This blog for all of you who weren’t at Shabbat with us last Friday to hear my “sermon”…
I awoke in my hotel room in Florida to a dark and drizzly day. I had arrived a day early for my Ordination weekend, and there I was, in a beach front hotel, beckoned by the sound of those east coast sand-breaking waves. I had a few hours to spare, and my plan had been to spend them on the beach or swimming in the hotel’s pool. But, alas, the storm clouds didn’t seem to be going anywhere.
I decided it wasn’t raining that hard, so I zipped on my rain jacket and set off to take a walk on the beach anyway. After all, I was there.
I walked along the sand, nodding happily at others who braved the rain for their morning exercise. The rain got a little stronger, so I put on my hood. Next thing I knew, it was pouring… wind blowing my hair into my eyes, the waves taking on a bit of an ominous crash as they slammed onto the narrow beach.
“I wonder if this is how Moses felt in the story of the crossing of the Red Sea?” I thought to myself as I continued on. Of course, he had waves on both sides, but I started imagining what the weather would have been like in order for two giant waves to be created, so tall that there would be shallow enough water between them to just walk on through. I imagined water splashing in the peoples’ faces and great gusts of wind blowing and the sounds of crashing and thrashing waters. The Israelites of the story must have been frightened, exhilarated, panicked, full of awe and full of dread, walking through a storm in order to start the first day of the rest of their lives.
It was interesting that on that rainy walk, I, too, was feeling frightened, exhilarated, a little panicky, and full of both awe and dread, for I knew that the next day, I was to be ordained a Rabbi. And not just any Rabbi… a rule-breaking, alternative, fight the system, Universalist Rabbi. Yes, I was headed toward the first day of the rest of my life but with that came doubt and a nasty voice in my head that said I didn’t deserve it.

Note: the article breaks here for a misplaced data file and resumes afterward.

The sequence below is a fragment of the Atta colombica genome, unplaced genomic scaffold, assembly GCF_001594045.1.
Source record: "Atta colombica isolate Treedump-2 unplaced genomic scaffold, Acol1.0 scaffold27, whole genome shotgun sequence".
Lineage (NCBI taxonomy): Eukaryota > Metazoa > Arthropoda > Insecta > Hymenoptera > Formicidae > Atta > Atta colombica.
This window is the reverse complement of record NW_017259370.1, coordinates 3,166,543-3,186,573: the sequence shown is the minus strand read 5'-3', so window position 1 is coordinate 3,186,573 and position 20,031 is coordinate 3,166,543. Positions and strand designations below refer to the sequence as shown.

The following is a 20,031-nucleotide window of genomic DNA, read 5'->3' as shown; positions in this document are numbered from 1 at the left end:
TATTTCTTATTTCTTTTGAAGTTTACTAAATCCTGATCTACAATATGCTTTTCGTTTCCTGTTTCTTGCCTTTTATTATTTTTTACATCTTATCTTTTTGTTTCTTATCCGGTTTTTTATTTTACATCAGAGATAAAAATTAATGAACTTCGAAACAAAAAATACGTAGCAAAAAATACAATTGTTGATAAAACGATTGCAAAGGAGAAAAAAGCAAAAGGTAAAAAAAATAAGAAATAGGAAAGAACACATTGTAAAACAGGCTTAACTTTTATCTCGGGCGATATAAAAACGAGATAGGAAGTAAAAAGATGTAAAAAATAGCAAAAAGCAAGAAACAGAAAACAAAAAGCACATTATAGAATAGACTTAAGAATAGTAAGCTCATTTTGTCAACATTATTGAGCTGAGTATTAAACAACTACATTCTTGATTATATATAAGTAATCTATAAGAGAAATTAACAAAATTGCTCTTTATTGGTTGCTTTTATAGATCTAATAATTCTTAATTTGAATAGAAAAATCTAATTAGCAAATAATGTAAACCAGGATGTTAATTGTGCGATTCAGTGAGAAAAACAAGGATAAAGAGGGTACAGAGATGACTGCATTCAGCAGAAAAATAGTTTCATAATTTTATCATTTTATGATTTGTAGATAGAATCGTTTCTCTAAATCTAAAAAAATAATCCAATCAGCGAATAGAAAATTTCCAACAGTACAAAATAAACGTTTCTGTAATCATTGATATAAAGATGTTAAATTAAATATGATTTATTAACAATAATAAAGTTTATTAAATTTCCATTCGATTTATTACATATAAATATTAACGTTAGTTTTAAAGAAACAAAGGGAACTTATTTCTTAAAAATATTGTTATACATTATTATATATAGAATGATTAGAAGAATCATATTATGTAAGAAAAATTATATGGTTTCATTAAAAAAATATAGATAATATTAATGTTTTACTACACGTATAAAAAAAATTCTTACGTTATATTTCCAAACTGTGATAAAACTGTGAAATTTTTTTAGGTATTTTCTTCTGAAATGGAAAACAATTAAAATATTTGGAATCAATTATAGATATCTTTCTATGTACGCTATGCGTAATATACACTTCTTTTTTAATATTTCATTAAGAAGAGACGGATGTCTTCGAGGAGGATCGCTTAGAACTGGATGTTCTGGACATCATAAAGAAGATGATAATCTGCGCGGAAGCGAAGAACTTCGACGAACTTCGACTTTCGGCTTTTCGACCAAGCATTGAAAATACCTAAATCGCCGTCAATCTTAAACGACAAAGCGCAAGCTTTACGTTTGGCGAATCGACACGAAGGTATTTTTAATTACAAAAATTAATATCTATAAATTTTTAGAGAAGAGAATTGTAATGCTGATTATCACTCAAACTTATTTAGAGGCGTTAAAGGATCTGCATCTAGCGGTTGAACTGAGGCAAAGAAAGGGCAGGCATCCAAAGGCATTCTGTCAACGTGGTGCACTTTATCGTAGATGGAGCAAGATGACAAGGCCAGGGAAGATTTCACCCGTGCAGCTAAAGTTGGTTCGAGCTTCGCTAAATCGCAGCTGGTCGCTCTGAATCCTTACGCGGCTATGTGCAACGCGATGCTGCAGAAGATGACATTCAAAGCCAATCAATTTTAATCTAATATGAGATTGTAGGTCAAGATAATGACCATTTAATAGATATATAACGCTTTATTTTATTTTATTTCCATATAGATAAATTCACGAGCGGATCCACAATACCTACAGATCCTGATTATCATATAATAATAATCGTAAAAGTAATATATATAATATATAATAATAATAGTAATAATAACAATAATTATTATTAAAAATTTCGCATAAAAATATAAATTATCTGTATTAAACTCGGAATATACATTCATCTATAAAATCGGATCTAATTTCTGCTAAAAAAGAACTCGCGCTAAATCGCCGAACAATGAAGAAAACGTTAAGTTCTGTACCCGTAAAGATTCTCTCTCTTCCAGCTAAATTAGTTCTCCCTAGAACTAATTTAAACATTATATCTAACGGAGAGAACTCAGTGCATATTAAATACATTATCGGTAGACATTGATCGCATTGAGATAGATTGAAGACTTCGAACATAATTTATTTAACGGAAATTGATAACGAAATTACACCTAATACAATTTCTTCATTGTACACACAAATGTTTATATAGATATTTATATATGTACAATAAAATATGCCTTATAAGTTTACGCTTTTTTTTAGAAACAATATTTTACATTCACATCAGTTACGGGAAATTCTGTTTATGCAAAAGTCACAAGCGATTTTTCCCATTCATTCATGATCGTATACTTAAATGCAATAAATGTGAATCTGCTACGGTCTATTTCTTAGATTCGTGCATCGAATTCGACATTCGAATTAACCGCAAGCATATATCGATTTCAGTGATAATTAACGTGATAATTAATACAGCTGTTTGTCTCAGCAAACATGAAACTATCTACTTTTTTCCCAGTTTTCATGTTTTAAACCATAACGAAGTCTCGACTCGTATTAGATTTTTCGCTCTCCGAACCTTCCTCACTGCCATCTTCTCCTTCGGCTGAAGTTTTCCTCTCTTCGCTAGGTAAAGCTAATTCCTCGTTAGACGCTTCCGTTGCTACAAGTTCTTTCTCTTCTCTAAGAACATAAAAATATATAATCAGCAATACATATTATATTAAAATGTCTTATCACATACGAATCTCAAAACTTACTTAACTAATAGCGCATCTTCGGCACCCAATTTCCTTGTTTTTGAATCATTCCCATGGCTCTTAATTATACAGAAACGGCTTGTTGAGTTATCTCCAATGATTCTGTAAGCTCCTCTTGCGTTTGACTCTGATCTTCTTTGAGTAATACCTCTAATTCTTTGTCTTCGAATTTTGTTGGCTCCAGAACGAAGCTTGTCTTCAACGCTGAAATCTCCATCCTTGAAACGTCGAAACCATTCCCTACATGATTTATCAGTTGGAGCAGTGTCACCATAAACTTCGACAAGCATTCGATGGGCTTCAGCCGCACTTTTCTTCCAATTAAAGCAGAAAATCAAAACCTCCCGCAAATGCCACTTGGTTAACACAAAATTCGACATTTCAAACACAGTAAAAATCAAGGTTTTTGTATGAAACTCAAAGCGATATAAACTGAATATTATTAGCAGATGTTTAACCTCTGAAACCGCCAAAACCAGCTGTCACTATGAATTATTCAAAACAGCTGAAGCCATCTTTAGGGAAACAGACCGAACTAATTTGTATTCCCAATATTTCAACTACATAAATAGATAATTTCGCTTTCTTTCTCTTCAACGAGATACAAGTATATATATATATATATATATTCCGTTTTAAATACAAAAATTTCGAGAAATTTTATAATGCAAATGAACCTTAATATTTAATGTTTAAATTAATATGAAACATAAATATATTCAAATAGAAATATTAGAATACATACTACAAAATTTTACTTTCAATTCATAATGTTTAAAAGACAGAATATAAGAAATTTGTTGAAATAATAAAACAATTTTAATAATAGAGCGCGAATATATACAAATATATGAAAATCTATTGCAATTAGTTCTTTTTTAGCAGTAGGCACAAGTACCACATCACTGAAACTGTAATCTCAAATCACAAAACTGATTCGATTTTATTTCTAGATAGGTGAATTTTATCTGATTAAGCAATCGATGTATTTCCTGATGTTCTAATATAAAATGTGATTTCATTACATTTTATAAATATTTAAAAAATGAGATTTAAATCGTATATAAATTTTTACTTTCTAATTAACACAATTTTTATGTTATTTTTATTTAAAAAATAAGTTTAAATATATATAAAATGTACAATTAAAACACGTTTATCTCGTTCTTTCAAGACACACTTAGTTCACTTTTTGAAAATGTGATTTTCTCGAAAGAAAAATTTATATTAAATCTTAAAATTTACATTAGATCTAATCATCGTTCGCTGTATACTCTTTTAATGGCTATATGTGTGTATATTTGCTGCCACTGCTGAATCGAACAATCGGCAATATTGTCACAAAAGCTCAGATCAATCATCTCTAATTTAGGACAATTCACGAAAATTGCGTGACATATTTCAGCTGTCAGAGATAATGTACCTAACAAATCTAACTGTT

I think that for many of us, whenever we are faced with a great newness in our lives, but especially those of our choosing and those not of the “usual path”, we feel as if we are walking through a rain storm by the sea. We have internal waves crashing within us, symbolic wind blowing our hair over our eyes so we can’t see clearly, and sometimes it feels as if there is a very narrow path for us to navigate, where one slight loss of focus might land us in the surf.
When we find ourselves in such situations, it is natural to look behind us and consider returning “home” and forgetting the whole endeavor. The Jewish people certainly had their doubts on the way to and long after their journey across the sea. And yet, at some point, it is a heck of a lot easier to keep going than to turn back. In fact, when I was walking in the rain, and the pouring came down, the wind was behind me and therefore the rain was hitting the back of my head. I knew if I turned around, the rain was going to smack me right in the face, so I actually decided to keep moving further from my hotel rather than turn around. It was easier to do so, and the wind was literally at my back.
After a few minutes, the rain did let up. I took off my hood, turned around, and even caught a little sun on my face. So I walked “home”. But I did so after the storm, not to avoid it. Similarly when my internal waves were crashing, I had to just push through, fueled by love and possibility, refusing to turn around because of the voices that told me that my dream was a crazy exercise.
How many of us have dreams that may seem to others, or even to ourselves, like crazy dreams?
My friends, my community, my family… you have been the wind at my back when I needed a little nudge into the future. You were, in some ways, my Moses, leading me through the waves of uncertainty. I thank you. And in return, I want to make you all this promise:
This community… This Kehillah Sababah… This Cool Shul is here to be the wind at your back too. Share with us your dreams, your moments when you are navigating through a storm toward a 2.0 version of yourself, and we will be there with umbrellas and galoshes to cheer you on to the finish line. And personally, as your Cantor, and now, as your Rabbi, I would be honored to hold one of those umbrellas over you and walk with you toward your dreams.
I wish for all of us, the strength to weather all kinds of storms, and the power of believing in ourselves and in each other.
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